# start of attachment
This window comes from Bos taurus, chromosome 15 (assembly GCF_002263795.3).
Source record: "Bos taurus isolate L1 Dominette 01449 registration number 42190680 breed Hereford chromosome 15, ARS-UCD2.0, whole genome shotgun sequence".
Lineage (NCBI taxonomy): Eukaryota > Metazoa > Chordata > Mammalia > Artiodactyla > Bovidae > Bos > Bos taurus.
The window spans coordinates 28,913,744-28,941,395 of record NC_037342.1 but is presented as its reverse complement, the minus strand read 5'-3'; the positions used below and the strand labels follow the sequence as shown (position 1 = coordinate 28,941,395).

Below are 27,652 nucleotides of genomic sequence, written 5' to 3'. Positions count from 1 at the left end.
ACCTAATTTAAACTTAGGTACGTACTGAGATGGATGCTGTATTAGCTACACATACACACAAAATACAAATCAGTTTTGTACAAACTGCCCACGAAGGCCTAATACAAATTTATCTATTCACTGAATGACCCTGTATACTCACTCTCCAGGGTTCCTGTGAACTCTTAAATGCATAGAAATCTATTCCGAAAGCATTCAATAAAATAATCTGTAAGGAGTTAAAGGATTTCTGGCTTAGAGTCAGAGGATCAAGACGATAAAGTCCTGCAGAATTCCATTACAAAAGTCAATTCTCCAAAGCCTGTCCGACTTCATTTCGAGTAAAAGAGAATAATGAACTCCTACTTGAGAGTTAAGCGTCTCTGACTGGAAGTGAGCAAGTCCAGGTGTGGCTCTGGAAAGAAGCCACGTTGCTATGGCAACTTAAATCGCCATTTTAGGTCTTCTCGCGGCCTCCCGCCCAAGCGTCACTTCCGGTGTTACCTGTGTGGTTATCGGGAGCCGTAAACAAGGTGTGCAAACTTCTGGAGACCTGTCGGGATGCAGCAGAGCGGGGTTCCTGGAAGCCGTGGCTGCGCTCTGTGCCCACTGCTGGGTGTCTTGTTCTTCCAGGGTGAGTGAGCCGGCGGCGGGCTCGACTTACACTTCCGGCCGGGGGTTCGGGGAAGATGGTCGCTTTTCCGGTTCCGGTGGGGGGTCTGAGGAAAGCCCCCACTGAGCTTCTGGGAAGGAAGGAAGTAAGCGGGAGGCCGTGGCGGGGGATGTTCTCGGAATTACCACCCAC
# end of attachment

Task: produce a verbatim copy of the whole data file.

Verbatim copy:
This window comes from Bos taurus, chromosome 15 (assembly GCF_002263795.3).
Source record: "Bos taurus isolate L1 Dominette 01449 registration number 42190680 breed Hereford chromosome 15, ARS-UCD2.0, whole genome shotgun sequence".
Lineage (NCBI taxonomy): Eukaryota > Metazoa > Chordata > Mammalia > Artiodactyla > Bovidae > Bos > Bos taurus.
The window spans coordinates 28,913,744-28,941,395 of record NC_037342.1 but is presented as its reverse complement, the minus strand read 5'-3'; the positions used below and the strand labels follow the sequence as shown (position 1 = coordinate 28,941,395).

Below are 27,652 nucleotides of genomic sequence, written 5' to 3'. Positions count from 1 at the left end.
ACCTAATTTAAACTTAGGTACGTACTGAGATGGATGCTGTATTAGCTACACATACACACAAAATACAAATCAGTTTTGTACAAACTGCCCACGAAGGCCTAATACAAATTTATCTATTCACTGAATGACCCTGTATACTCACTCTCCAGGGTTCCTGTGAACTCTTAAATGCATAGAAATCTATTCCGAAAGCATTCAATAAAATAATCTGTAAGGAGTTAAAGGATTTCTGGCTTAGAGTCAGAGGATCAAGACGATAAAGTCCTGCAGAATTCCATTACAAAAGTCAATTCTCCAAAGCCTGTCCGACTTCATTTCGAGTAAAAGAGAATAATGAACTCCTACTTGAGAGTTAAGCGTCTCTGACTGGAAGTGAGCAAGTCCAGGTGTGGCTCTGGAAAGAAGCCACGTTGCTATGGCAACTTAAATCGCCATTTTAGGTCTTCTCGCGGCCTCCCGCCCAAGCGTCACTTCCGGTGTTACCTGTGTGGTTATCGGGAGCCGTAAACAAGGTGTGCAAACTTCTGGAGACCTGTCGGGATGCAGCAGAGCGGGGTTCCTGGAAGCCGTGGCTGCGCTCTGTGCCCACTGCTGGGTGTCTTGTTCTTCCAGGGTGAGTGAGCCGGCGGCGGGCTCGACTTACACTTCCGGCCGGGGGTTCGGGGAAGATGGTCGCTTTTCCGGTTCCGGTGGGGGGTCTGAGGAAAGCCCCCACTGAGCTTCTGGGAAGGAAGGAAGTAAGCGGGAGGCCGTGGCGGGGGATGTTCTCGGAATTACCACCCAC